Vauxhall is working on an electric Astra hot hatch | Top Gear
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Vauxhall is working on an electric Astra hot hatch

We already knew an electric Astra was coming, but Vauxhall’s design boss has told TG that hot hatch plans are afoot. Hooray!

Published: 03 Aug 2022
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Vauxhall is working on a hot hatch version of its forthcoming electric Astra, design boss Mark Adams has suggested to TopGear.com.

A fully electric Astra will join the line-up in 2023, and along with a warmer, more powerful plug-in hybrid version of the Mk8 hatch, a performance version of the EV is also on the cards.

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When asked about the prospect of an electric hot hatch, Adams hinted: “Yeah, we’re working on things that are not too far away, where we’re gonna be embarking in that direction.”

Intrigued? Us too. We haven’t had a hot version of the Astra in the UK since the VXR fizzled out of Vauxhall’s brochure. That chalked off 0-62mph in 5.9 seconds and mustered 280bhp: would you believe we called that ‘class-leading power output’ at the time? Different era.

Anyway, Adams wouldn’t be drawn on details, but did say the ‘bold and pure’ design philosophy that Vauxhall is applying to its new cars could include a sportier interpretation.

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“There’s a fine line between being perceived as sporty and dynamic, which is a positive attribute, let’s say,” he explained. “But at the same time you don’t necessarily want a brand that’s harsh and aggressive. It’s finding that sweet spot, and we have to, as designers, definitely think about those softer factors.”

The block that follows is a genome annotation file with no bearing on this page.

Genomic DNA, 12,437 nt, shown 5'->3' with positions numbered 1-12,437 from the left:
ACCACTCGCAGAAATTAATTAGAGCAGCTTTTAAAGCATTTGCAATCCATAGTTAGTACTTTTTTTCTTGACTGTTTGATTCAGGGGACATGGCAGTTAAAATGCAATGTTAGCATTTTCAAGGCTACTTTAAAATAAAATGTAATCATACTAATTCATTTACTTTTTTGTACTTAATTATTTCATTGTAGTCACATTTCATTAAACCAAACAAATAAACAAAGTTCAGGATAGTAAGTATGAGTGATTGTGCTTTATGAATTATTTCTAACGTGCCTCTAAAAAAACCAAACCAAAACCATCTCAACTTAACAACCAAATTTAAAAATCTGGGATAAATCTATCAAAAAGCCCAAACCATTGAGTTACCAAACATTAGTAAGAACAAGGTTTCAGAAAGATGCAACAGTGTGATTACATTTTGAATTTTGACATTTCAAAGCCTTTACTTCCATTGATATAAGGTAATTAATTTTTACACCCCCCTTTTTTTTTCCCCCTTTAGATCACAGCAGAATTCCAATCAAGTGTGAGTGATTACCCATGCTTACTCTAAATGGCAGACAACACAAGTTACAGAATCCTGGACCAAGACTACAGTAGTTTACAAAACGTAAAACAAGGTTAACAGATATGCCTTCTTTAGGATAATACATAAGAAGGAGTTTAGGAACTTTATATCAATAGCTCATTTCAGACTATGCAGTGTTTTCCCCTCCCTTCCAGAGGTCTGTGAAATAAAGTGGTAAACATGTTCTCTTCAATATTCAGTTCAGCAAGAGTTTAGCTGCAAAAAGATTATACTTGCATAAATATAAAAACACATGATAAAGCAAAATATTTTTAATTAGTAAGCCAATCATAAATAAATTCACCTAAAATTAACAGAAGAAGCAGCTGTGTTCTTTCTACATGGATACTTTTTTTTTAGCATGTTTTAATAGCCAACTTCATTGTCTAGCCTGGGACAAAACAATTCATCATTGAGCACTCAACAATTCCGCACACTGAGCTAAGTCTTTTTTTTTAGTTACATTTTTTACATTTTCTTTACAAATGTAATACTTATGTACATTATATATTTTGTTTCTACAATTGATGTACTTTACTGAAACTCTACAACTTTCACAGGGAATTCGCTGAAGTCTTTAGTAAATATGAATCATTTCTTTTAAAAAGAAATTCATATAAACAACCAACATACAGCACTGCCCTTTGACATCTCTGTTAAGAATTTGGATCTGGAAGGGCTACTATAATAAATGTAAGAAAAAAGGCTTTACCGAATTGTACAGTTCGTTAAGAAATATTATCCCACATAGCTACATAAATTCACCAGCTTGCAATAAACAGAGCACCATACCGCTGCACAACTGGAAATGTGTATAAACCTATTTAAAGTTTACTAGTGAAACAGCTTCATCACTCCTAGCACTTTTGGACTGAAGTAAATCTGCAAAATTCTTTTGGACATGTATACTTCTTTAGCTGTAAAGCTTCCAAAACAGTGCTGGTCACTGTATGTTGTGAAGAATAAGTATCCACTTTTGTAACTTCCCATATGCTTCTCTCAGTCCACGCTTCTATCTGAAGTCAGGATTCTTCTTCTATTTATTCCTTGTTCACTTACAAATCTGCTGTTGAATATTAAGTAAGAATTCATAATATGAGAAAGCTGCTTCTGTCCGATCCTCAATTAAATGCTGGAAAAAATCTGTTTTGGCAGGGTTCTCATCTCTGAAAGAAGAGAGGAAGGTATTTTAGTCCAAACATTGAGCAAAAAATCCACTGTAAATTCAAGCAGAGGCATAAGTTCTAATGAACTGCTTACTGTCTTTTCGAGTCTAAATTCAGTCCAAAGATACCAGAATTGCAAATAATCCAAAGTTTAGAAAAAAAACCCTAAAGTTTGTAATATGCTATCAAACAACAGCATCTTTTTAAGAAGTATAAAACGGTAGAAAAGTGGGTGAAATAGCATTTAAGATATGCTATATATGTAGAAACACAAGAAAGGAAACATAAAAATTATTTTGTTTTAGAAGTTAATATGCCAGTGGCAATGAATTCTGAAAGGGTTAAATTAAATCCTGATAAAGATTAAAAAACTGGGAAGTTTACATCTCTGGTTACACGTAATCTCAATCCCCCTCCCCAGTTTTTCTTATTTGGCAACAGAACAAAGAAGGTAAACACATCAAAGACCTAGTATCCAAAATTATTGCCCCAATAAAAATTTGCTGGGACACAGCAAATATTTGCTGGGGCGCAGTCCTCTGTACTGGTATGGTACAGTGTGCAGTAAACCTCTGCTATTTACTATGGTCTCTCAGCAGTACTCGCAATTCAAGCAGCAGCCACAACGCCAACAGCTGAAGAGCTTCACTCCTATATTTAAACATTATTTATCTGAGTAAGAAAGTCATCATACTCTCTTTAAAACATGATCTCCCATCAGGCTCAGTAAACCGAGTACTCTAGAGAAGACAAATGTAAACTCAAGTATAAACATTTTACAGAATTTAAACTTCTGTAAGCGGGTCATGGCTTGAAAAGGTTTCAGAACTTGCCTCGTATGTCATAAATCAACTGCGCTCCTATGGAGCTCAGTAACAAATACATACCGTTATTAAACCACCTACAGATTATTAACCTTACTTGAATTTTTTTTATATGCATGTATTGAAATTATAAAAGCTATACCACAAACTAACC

So perhaps the new Honda Civic Type R - with its less, er, yobbish styling - really is the beginning of something new?

Unlike the smaller Corsa-e supermini (and its sister car, the Peugeot e-208), the electric Astra will be based on parent company Stellantis’s refined, EMP2 V3 platform. It can adapt to internal combustion, plug-in hybrid and battery-electric powertrains, which means production can take place on a single line at the company’s Russelsheim plant.

But we all know what happens with EVs: bodywork gets made as slippery as possible to eke out the maximum amount of range. Is Adams worried about what that could do to his finely crafted handiwork?

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“Does it put constraints on when you’re trying to be more aerodynamically efficient? Of course it does,” he admits. “But the challenge as always is how do you get what you want visually to work with the functionality?

“Not only have we got to have certain interior space, a certain luggage volume… but then it’s also got to be super-efficient and aerodynamic. You’ve got to get the balance of all of those things. And that doesn’t come easy. That just takes a lot of hard effort and experience.”

We’ve yet to see much in the way of electric hot hatches, with only really the Cupra Born occupying that segment at the moment. But we’ve driven the latest Astra on UK soil now and the chassis is clearly good enough to handle something more performance focused.

Do you reckon a leccy Astra can live up to that VXR heritage?

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